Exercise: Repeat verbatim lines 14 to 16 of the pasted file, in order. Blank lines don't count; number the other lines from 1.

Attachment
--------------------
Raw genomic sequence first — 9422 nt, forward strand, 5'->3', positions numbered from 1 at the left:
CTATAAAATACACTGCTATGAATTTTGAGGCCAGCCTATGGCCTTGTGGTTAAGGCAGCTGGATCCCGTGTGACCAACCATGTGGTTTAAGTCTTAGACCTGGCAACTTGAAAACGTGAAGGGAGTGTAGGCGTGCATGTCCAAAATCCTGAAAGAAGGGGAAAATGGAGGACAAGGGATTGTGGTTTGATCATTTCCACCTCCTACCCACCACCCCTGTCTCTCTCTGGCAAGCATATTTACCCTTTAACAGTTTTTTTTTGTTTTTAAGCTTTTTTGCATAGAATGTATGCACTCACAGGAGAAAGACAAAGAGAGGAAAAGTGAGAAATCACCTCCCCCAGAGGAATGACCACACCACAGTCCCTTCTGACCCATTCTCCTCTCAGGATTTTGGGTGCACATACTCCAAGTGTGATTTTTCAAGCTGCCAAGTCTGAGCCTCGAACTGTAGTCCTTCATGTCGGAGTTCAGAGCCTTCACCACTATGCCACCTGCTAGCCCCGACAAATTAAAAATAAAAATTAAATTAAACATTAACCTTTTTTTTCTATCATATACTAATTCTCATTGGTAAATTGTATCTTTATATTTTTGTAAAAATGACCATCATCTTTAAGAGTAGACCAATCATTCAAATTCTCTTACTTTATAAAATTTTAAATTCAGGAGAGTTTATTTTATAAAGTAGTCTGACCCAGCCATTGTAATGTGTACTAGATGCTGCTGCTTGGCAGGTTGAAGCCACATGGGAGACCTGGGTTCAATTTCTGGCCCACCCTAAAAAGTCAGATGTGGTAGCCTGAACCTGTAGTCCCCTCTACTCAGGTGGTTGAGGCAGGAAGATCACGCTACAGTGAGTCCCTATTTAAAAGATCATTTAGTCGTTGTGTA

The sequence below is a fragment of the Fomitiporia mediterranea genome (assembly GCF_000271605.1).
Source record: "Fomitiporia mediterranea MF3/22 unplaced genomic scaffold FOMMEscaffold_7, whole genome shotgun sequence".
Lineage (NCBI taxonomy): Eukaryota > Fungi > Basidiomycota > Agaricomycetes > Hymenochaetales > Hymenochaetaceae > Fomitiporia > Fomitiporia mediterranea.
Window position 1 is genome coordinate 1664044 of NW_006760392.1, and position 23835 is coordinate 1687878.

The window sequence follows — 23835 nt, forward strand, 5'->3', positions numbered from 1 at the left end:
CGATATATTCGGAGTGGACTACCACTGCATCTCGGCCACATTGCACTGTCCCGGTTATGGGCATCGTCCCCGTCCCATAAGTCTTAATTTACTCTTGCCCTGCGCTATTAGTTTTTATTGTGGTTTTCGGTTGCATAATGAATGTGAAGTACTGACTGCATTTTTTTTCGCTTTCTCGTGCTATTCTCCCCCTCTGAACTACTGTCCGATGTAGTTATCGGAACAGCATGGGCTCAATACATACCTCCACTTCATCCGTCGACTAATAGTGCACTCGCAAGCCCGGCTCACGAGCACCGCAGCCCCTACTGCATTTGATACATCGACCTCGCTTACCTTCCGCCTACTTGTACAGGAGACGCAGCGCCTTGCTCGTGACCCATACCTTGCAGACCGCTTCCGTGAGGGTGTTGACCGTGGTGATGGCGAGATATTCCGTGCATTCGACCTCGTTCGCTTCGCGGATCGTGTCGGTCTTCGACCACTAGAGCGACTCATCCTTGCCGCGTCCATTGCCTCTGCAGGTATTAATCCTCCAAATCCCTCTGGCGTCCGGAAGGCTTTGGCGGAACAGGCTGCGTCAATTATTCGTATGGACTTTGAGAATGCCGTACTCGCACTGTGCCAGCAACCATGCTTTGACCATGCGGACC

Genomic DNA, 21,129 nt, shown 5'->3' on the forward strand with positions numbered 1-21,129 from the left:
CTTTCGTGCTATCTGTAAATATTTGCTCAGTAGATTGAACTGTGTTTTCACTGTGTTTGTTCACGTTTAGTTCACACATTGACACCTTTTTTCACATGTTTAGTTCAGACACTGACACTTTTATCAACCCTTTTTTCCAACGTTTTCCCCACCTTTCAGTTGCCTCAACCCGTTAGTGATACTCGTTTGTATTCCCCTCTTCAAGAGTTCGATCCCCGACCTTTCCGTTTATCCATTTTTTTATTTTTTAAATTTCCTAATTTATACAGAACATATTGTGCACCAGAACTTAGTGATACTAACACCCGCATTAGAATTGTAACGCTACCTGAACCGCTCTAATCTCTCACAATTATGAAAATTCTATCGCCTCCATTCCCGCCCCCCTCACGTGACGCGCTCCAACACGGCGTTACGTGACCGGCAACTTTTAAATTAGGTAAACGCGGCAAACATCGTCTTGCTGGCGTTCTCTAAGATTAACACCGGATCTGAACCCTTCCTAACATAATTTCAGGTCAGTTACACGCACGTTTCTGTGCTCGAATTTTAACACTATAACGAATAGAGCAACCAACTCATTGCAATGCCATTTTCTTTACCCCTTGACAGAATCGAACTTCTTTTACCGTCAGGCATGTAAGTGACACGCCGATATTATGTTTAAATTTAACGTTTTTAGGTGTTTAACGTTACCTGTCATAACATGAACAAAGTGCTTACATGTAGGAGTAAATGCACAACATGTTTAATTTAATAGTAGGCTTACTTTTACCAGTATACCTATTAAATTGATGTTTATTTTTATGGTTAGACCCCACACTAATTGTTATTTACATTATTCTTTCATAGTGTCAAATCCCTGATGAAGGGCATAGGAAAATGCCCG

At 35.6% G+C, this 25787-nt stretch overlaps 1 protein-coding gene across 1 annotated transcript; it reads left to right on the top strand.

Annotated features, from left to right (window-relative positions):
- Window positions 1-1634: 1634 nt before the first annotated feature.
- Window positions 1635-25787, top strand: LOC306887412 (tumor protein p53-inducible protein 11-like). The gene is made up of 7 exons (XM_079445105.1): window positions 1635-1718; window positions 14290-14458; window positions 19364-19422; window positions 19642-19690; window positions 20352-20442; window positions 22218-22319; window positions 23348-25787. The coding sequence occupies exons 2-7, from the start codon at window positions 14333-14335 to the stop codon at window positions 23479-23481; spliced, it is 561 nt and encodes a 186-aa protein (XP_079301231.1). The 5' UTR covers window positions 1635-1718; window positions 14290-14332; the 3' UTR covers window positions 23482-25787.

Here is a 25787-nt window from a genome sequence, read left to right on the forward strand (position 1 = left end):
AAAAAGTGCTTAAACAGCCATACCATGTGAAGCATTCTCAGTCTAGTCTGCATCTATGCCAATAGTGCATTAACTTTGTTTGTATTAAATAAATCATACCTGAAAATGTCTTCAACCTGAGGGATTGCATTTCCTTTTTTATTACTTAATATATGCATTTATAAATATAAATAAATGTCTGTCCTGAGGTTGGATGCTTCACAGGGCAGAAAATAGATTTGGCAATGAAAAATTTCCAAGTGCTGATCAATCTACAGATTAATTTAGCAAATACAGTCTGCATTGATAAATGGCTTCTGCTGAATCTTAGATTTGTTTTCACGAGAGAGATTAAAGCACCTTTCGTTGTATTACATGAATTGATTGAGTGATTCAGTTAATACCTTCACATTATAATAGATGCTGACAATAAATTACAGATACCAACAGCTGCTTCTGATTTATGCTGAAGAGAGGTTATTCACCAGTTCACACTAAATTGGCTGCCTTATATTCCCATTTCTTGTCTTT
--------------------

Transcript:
- Window positions 1635-25787, top strand: LOC306887412 (tumor protein p53-inducible protein 11-like). The gene is made up of 7 exons (XM_079445105.1): window positions 1635-1718; window positions 14290-14458; window positions 19364-19422; window positions 19642-19690; window positions 20352-20442; window positions 22218-22319; window positions 23348-25787. The coding sequence occupies exons 2-7, from the start codon at window positions 14333-14335 to the stop codon at window positions 23479-23481; spliced, it is 561 nt and encodes a 186-aa protein (XP_079301231.1). The 5' UTR covers window positions 1635-1718; window positions 14290-14332; the 3' UTR covers window positions 23482-25787.

Here is a 25787-nt window from a genome sequence, read left to right on the forward strand (position 1 = left end):
AAAAAGTGCTTAAACAGCCATACCATGTGAAGCATTCTCAGTCTAGTCTGCATCTATGCCAATAGTGCATTAACTTTGTTTGTATTAAATAAATCATACCTGAAAATGTCTTCAACCTGAGGGATTGCATTTCCTTTTTTATTACTTAATATATGCATTTATAAATATAAATAAATGTCTGTCCTGAGGTTGGATGCTTCACAGGGCAGAAAATAGATTTGGCAATGAAAAATTTCCAAGTGCTGATCAATCTACAGATTAATTTAGCAAATACAGTCTGCATTGATAAATGGCTTCTGCTGAATCTTAGATTTGTTTTCACGAGAGAGATTAAAGCACCTTTCGTTGTATTACATGAATTGATTGAGTGATTCAGTTAATACCTTCACATTATAATAGATGCTGACAATAAATTACAGATACCAACAGCTGCTTCTGATTTATGCTGAAGAGAGGTTATTCACCAGTTCACACTAAATTGGCTGCCTTATATTCCCATTTCTTGTCTTT